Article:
After one of the best openings of the summer, Texas western “Hell or High Water” could become one of the strongest specialized releases of 2016. This bank robbery and pursuit thriller debuted at Cannes and scored among the best reviews of the year. CBS Films and Lionsgate opted to take the easier commercial route rather than chase awards via the standard September festival rollout.
Late summer has yielded a spate of arthouse successes including strong holdovers “Café Society” and “Indignation.”
“Hell or High Water” (Lionsgate) – Metacritic: 86; Festivals include: Cannes 2016
$592,000 in 32 theaters; PTA (per theater average): $18,500
A gamble paid off big-time for CBS Films, who acquired this independent Texas story of two struggling brothers (Chris Pine and Ben Foster) who rob a bank to save the family farm. Distributed by Lionsgate, “Hell or High Water” debuted well at Cannes. Knowing it had rave reviews, CBS decided to go broader than a usual New York/Los Angeles debut, adding other top cities. That paid off with a very strong PTA for a wide break, including one Washington and two Texas theaters among the top five grossers. Clearly the movie is building strong buzz as it crosses over to a wider audience. Besides the movie’s mainstream thriller appeal, Jeff Bridges as the local sheriff adds instant cred for adult moviegoers.
Fox Searchlight has used this kind of broader theater break a few times. “Wild” opened in 21 theaters and grossed $606,000 on its way to $38 million. “The Best Exotic Marigold Hotel” scored $737,000 in 27 heading toward an ultimate $46 million. “Hell or High Water” arrived with fewer guaranteed elements but still showed a strong initial response.
What comes next: This will expand quickly; its late summer timing gives it a clear shot at a long run and sizable returns ahead. Next weekend we’ll see a better view of its prospects.
“Anthropoid” (Bleecker Street) – Metacritic: 56; Festivals include: Karlovy Vary 16
$1,213,000 in 452 theaters; PTA: $2,683
Despite the misleading genre title, “Anthropoid” is a World War II thriller based on the assassination of Reinhard Heydrich, the Nazi boss in Prague whose killing was also featured in other films including Fritz Lang’s 1943 “Hangmen Also Die.” Bleecker Street took this out fairly wide initially, not counting on what turned out to be modest reviews to launch it in limited circumstances. The result is middling in a currently crowded upscale market. Its 30% jump for the second day is credible for a new older audience film, but comparisons to similar releases put it in perspective: last summer Roadside released “Mr. Holmes” in July with an initial gross in over $2.4 million in fewer (361) theaters, with a 60% second day jump.
What comes next: The future will depend on whether positive word of mouth kicks in to help sustain it. This needs a strong hold next weekend to keep its screens.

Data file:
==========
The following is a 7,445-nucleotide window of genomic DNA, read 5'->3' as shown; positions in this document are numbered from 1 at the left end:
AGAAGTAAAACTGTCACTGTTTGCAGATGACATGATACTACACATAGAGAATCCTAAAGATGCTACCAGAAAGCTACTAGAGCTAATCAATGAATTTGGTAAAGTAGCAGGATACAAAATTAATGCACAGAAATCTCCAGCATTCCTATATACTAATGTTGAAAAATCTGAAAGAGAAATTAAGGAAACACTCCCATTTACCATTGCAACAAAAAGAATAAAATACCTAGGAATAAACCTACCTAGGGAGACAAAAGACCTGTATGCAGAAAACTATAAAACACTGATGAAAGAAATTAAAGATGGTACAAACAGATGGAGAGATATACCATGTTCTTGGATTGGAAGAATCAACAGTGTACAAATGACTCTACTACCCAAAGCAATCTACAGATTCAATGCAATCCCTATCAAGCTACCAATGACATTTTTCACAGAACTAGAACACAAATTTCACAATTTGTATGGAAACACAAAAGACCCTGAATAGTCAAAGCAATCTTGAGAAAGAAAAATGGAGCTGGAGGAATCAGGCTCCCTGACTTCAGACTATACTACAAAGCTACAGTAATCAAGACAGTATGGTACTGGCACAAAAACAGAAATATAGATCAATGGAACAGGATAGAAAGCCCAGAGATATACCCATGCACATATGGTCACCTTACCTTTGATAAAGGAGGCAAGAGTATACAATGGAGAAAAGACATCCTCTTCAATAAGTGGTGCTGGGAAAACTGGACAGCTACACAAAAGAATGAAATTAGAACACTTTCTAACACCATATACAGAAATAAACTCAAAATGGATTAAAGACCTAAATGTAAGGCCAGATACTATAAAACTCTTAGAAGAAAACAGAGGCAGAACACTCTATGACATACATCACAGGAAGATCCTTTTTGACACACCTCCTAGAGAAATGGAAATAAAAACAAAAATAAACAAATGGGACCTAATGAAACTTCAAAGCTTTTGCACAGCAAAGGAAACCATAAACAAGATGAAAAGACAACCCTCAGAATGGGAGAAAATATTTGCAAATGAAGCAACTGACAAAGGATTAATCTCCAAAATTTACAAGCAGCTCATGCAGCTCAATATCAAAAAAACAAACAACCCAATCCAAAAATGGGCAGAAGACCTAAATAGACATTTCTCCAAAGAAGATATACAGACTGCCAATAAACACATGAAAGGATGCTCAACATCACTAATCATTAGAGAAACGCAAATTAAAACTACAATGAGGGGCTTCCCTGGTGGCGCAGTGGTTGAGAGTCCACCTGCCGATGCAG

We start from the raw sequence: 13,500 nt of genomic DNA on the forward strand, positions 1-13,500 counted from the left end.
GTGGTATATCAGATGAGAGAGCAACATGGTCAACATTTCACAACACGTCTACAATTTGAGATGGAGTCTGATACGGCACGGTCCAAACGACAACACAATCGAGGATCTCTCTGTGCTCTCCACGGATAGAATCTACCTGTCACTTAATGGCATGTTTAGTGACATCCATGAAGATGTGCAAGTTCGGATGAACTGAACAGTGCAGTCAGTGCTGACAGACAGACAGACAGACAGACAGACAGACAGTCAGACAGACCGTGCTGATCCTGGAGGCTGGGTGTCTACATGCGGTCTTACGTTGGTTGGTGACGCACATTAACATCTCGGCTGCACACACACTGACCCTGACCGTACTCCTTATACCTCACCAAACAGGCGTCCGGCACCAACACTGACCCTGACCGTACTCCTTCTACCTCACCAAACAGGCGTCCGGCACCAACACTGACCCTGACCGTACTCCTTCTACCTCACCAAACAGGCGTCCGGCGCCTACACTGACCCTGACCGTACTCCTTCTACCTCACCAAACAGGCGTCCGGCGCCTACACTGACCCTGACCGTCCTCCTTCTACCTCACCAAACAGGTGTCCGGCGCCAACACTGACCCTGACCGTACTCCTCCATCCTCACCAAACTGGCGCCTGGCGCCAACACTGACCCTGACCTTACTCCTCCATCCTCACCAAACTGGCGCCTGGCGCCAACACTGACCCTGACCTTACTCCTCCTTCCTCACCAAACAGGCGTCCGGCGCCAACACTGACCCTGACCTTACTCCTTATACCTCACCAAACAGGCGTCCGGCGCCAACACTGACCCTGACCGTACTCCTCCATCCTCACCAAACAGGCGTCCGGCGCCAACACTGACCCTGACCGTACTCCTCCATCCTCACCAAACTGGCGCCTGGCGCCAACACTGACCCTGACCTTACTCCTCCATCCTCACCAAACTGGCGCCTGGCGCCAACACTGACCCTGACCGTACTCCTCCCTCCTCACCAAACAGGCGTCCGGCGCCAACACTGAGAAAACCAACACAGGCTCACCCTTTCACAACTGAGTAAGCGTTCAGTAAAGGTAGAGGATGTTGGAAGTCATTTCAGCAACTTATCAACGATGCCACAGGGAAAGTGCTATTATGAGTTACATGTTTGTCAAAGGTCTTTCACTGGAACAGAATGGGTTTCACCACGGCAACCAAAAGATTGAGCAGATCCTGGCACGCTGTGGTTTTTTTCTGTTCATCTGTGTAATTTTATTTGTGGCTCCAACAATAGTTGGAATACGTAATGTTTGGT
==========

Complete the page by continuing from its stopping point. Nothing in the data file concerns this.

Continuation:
“Blood Father” (Lionsgate) – Metacritic: 66; Festivals include: Cannes 2016
$(est.) 115,000 in 52 theaters; PTA: $2,212
After its warm reception as a Cannes midnight premiere, Lionsgate took this Mel Gibson vehicle (produced in France, shot in the U.S.) about an ex-con protecting his daughter (Erin Moriarty) to a low-profile national break. While the thriller landed favorable reviews (The Los Angeles Times called it “a small gem”), it scored mediocre (though not disastrous) grosses at its initial theaters.
What comes next: Not really looking great theatrically; it will get more exposure via the Gibson name on home screens.
“Disorder” (IFC) – Metacritic: 67; Festivals include: Cannes, Toronto, Hamptons, AFI 2015; also available on Video on Demand
$12,000 in 2 theaters; PTA: $6,000
Another strong Cannes debut is Alice Winocur’s tense thriller about an Afghan war vet with post traumatic stress disorder (Mathias Schoenaerts) who protects a wealthy woman and her child when her mansion is attacked by terrorists. To give the film more exposure, IFC took the movie out in New York this weekend along with nationwide streaming. That puts its initial gross – accompanied by decent reviews – into a different context.
What comes next: Moving to the top 15 markets over the next two weeks, along with ongoing streaming.
“My King” (Film Movement) – Metacritic: 68; Festivals include: Cannes 2015
$(est.) 6,500 in 1 theater; PTA: $(est.)6,500
French actress/director Maiwenn’s most recent film is one of the last Cannes 2015 Palme d’or contenders to get a U.S. release. Placed at the ideal location, New York’s Lincoln Plaza, and receiving decent reviews, it got some sampling but not a particularly strong initial number.
What comes next: Scattered bookings in big cities most likely.
“The Lost Arcade” (26 Aries) – Metacritic: 66; Festivals include: Doc NYC 2015
$7,500 in 1 theater; PTA: $7,500
Filmmaker-self distributed, this doc about vintage New York video arcades opened at the Metrograph, near the Chinatown neighborhood site of much of its action, to a respectable response after decent initial reviews.
What comes next: Selected theatrical dates over the next few weeks before September streaming.
Also available on Video on Demand:
“Edge of Winter” (Vertical) – $(est.)1,500 in 17 theaters
“Joshy” (Lionsgate/Sundance 2016) – $(est.) 9,000 in 12 theaters